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No. 5 Georgia guns for SEC East title at Auburn

No. 5 Georgia guns for SEC East title at Auburn

AUBURN, Ala. (AP) Auburn remembers being where No. 5 Georgia stands: a win away from the SEC championship game with a national title still within grasp.

It was only two years ago, after all. Before the Bulldogs' impressive rise and the Tigers' dramatic fall.

Georgia (8-1, 6-1 Southeastern Conference) can clinch its second straight trip to the league championship game with a victory over Auburn (2-7, 0-6) on Saturday night.

The Tigers snapped a five-game losing streak last weekend against New Mexico State but are still a longshot to win an SEC game since that requires a win over the Bulldogs or No. 1 Alabama.

``Us playing big in a game like this is huge,'' Auburn coach Gene Chizik said. ``Our guys catching a little bit of momentum from last week. This is just a huge rivalry game.

``We've been on the flip side of this where we've got to win to win our side of the league. As a matter of fact, it was against Georgia when we were in the exact same position here at home. Hey, we're excited about the challenge.''

The stakes are pretty clear for the Bulldogs. Win, they're in the SEC title game. Lose, and Florida goes to Atlanta instead.

Georgia comes into this game a 15-1/2-point favorite in what's billed as the Deep South's Oldest Rivalry. The border battle has been traditionally competitive with Auburn holding a slender 54-53-8 edge.

But the gap has widened in Georgia's favor since Cam Newton rallied Auburn to a 49-31 win two years ago to clinch the SEC Western Division crown against a Georgia team on its way to a 6-7 season. The Bulldogs produced the biggest margin in the rivalry dating back to 1892 last season with a 45-7 win.

Now, the Tigers are in a tailspin and Chizik's job might be in serious jeopardy.

Richt blames the ultra-competitive SEC, even if that's not how frustrated Auburn fans view it.

``I think the big thing is just our league itself,'' Richt said. ``There is truly a very, very fine line between winning and losing. There are a lot of good teams in our league in my opinion that still might have a losing record in league play. You lose some close games and sometimes you win the close games.

``Sometimes you get a break here or there and you grab momentum, and it serves you well for the rest of the year, and sometimes you don't ever find it.''

Time's running out on Auburn's search.

Quarterback Aaron Murray and the Georgia offense face a defense that surrended 63 points to No. 15 Texas A&M two weeks ago but also a team with nothing to lose.

``That makes them extremely dangerous,'' Bulldogs wide receiver Tavarres King said. ``We know they want to ruin our season. What more could they possibly want than to ruin our dreams for the SEC or the national title? You know that's what they want to do. I told the guys you don't want that to happen. You don't want to feel like you did after South Carolina. That's all the motivation you need right there.''

Georgia has rebounded from a 35-7 loss at No. 12 South Carolina to win three straight, including a victory over No. 7 Florida. Now, the Bulldogs are moving on without receiver Marlon Brown, who's out with a torn ACL.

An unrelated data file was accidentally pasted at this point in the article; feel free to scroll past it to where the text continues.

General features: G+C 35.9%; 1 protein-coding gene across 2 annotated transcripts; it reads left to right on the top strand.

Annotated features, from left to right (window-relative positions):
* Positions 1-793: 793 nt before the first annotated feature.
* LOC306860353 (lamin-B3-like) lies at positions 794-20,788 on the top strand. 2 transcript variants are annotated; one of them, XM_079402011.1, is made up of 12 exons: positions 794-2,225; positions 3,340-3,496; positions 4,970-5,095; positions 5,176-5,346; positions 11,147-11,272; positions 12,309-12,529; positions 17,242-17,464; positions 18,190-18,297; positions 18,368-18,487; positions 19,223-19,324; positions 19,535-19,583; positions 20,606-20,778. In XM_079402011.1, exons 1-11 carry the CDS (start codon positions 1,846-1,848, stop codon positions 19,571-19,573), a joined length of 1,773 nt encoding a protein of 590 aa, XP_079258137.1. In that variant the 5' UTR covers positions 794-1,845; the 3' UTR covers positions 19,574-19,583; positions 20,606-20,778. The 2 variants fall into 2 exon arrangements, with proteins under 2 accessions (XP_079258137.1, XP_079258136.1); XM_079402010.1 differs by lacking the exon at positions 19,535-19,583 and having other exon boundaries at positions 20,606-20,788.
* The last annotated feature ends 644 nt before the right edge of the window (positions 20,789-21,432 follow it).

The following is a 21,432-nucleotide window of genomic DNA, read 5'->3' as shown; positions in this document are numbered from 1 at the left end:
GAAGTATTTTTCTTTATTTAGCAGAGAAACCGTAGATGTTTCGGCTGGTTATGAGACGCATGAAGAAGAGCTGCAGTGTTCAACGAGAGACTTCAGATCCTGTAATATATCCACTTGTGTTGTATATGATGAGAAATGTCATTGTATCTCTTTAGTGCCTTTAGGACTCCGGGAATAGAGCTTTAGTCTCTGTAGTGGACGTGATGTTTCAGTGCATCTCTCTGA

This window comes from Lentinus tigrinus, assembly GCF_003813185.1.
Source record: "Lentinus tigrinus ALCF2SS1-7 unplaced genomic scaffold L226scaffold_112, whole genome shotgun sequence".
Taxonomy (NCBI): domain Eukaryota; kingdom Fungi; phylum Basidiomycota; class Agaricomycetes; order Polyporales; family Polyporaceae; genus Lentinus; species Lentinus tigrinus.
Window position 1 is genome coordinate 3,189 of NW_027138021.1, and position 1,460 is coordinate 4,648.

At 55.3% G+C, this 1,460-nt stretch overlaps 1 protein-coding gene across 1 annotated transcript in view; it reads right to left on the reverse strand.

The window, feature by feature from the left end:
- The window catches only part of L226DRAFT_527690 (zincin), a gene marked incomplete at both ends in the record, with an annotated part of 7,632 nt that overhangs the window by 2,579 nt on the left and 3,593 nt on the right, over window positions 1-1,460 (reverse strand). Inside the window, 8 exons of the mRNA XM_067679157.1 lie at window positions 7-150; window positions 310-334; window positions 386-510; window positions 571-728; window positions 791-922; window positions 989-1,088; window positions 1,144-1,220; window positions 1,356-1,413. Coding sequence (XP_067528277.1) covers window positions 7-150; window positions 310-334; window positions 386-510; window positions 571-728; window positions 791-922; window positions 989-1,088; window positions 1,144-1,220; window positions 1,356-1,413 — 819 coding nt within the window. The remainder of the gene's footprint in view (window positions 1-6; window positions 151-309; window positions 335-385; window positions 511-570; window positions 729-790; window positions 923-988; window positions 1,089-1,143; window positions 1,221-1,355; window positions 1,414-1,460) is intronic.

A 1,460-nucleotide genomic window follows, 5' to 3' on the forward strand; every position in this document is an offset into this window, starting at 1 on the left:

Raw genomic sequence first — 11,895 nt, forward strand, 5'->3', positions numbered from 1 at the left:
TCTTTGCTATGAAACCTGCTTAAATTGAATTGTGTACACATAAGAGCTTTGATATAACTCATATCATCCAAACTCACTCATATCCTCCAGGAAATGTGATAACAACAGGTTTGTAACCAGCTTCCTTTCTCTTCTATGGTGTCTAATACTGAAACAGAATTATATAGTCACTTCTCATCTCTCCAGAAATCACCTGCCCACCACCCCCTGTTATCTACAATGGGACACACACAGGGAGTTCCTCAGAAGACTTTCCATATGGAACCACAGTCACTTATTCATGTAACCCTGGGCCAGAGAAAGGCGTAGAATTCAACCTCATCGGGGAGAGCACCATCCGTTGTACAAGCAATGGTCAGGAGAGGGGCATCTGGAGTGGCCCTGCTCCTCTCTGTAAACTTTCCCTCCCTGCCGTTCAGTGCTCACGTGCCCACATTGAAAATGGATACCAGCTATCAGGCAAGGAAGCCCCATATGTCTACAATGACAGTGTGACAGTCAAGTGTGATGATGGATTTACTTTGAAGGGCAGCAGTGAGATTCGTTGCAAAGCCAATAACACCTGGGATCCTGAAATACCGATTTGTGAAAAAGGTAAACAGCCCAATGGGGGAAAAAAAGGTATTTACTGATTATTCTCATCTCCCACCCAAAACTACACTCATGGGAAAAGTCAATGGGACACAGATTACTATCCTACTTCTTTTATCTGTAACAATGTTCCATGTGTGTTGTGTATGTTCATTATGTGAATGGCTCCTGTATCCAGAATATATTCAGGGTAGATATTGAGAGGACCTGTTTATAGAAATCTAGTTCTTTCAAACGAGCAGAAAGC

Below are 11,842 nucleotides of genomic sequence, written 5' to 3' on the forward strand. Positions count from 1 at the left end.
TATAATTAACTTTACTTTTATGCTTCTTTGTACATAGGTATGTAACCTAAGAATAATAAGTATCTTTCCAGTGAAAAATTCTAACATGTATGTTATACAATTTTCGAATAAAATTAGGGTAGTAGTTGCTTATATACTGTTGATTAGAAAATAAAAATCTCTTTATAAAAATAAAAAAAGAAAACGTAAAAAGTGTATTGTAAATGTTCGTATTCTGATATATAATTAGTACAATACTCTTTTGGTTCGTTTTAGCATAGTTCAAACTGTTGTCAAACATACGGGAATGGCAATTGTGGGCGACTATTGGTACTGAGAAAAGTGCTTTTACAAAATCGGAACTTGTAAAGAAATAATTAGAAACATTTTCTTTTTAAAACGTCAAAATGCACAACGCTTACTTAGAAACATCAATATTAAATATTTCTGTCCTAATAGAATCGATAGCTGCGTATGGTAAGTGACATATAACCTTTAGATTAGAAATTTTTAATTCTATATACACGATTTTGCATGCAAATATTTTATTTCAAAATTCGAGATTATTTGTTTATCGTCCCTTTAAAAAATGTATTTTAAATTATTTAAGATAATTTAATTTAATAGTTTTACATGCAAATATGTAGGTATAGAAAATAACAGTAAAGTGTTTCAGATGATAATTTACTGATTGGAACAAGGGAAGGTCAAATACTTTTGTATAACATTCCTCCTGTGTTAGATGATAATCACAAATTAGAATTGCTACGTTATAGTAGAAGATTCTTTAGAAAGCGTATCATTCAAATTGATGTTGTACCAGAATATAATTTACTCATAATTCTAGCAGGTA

The defense has allowed just 19 points total in those games and now faces the league's 13th-rated offense and freshman quarterback Jonathan Wallace. Wallace will make his second straight start and first in an SEC game.

Chizik said this defense is ``night and day'' from the one the freshman faced against New Mexico State, when the Tigers scored 35 second-half points. Wallace acknowledges that, and the challenge of facing a defense led by All-America linebacker Jarvis Jones, who has 8.5 sacks and five forced fumbles in seven games.

Wallace also has no doubt Georgia will try to rattle him early with pressure.

``Of course. Why not?'' he said. ``From what I think about Georgia they are going to come for me and I'm going to have to make some plays Saturday. That's just what it's going to come down to. Of course we're going to be able to run the ball some, but it's really going to come down to whether or not I can make the plays that need to be made.

``I'm going to step up to the plate. That's what this game is about, is competing. It's just one of those things where I have to grow up quick. I'm ready for the challenge. It's going to be a lot of fun Saturday.''

---

AP Sports Writer Charles Odum in Athens, Ga., contributed to this report.

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John Tortorella ‘embarrassed’ by Columbus’ one-sided loss to the Capitals

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USA TODAY SPORTS

John Tortorella ‘embarrassed’ by Columbus’ one-sided loss to the Capitals

Before the Capitals dominated the Detroit Red Wings at Capital One Arena on Tuesday, they stopped off in Columbus on Saturday for what was expected to be a great game between the top two teams of the Metropolitan Division.

It wasn’t.

Instead of two heavy-weights trading blows or the Columbus Blue Jackets going after the Capitals in an attempt to exact some measure of revenge for last season’s playoff loss, Washington blew apart Columbus in a one-sided, 4-0 affair.

As you could imagine, Blue Jackets head coach John Tortorella was displeased with the result and sounded off on Monday in typical Tortorella fashion.

"I'm embarrassed as the coach of this team," Tortorella told reporters, according to The Athletic's Aaron Portzline. "I missed something along the way. I'm part of it also. I'm embarrassed that we embarrassed our organization."

The Caps took control of Saturday’s game early with three goals in the first period. The physical battle that had been the trademark of last season’s playoff series never came. Washington pushed and received no pushback from a Columbus team that looked like a shadow of the team that had jumped out to a 2-0 series lead over the Caps.